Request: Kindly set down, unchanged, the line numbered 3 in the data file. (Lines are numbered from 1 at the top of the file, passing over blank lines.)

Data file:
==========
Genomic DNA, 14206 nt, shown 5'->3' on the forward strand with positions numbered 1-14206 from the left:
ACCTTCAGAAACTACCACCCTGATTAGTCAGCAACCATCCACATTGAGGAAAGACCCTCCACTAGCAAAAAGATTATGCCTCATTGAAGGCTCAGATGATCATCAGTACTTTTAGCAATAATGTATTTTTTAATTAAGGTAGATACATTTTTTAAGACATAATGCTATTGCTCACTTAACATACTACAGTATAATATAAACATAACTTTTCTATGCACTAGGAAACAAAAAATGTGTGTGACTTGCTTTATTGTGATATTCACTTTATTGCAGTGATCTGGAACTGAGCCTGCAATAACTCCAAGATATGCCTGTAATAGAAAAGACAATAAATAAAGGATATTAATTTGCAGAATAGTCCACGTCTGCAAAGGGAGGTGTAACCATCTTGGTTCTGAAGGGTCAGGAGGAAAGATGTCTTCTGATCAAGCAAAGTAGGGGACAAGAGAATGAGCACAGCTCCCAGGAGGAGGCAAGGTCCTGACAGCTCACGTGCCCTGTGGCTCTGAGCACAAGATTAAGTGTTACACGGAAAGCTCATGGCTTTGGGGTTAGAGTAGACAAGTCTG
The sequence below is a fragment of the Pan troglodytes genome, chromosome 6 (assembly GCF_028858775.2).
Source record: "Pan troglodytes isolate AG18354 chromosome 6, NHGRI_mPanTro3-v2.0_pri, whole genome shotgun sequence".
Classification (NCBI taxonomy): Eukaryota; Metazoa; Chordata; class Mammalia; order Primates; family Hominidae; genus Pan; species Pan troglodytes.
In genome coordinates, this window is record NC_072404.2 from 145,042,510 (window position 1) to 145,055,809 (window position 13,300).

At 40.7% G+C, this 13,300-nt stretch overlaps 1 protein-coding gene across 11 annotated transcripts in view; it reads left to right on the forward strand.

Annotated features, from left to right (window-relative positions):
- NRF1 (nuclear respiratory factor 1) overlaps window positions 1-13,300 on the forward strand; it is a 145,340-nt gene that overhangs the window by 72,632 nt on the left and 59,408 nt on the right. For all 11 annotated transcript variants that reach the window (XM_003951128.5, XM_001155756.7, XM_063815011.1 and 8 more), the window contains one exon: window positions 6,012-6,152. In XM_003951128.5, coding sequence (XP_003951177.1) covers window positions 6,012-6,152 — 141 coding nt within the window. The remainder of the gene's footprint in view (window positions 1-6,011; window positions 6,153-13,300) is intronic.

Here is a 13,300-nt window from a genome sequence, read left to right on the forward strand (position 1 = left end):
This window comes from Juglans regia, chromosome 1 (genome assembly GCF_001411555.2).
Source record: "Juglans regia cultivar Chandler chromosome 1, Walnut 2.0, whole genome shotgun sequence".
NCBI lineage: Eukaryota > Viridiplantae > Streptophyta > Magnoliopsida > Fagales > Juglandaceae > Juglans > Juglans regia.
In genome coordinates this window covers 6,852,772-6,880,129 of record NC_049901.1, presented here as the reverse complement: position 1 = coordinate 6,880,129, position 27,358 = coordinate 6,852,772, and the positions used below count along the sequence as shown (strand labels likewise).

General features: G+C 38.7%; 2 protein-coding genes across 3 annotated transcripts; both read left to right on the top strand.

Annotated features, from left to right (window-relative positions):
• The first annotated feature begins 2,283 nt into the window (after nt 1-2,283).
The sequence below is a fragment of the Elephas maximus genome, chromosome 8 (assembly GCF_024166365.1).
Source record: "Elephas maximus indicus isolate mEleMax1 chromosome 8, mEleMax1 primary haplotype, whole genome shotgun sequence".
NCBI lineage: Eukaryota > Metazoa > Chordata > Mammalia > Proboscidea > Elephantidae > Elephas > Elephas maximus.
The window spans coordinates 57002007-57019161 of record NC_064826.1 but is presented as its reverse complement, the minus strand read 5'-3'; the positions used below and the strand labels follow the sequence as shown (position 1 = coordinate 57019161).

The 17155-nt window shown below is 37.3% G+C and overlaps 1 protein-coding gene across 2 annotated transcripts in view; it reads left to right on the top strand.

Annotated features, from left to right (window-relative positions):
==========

The sequence below is a fragment of the Pan troglodytes genome, chromosome 6 (assembly GCF_028858775.2).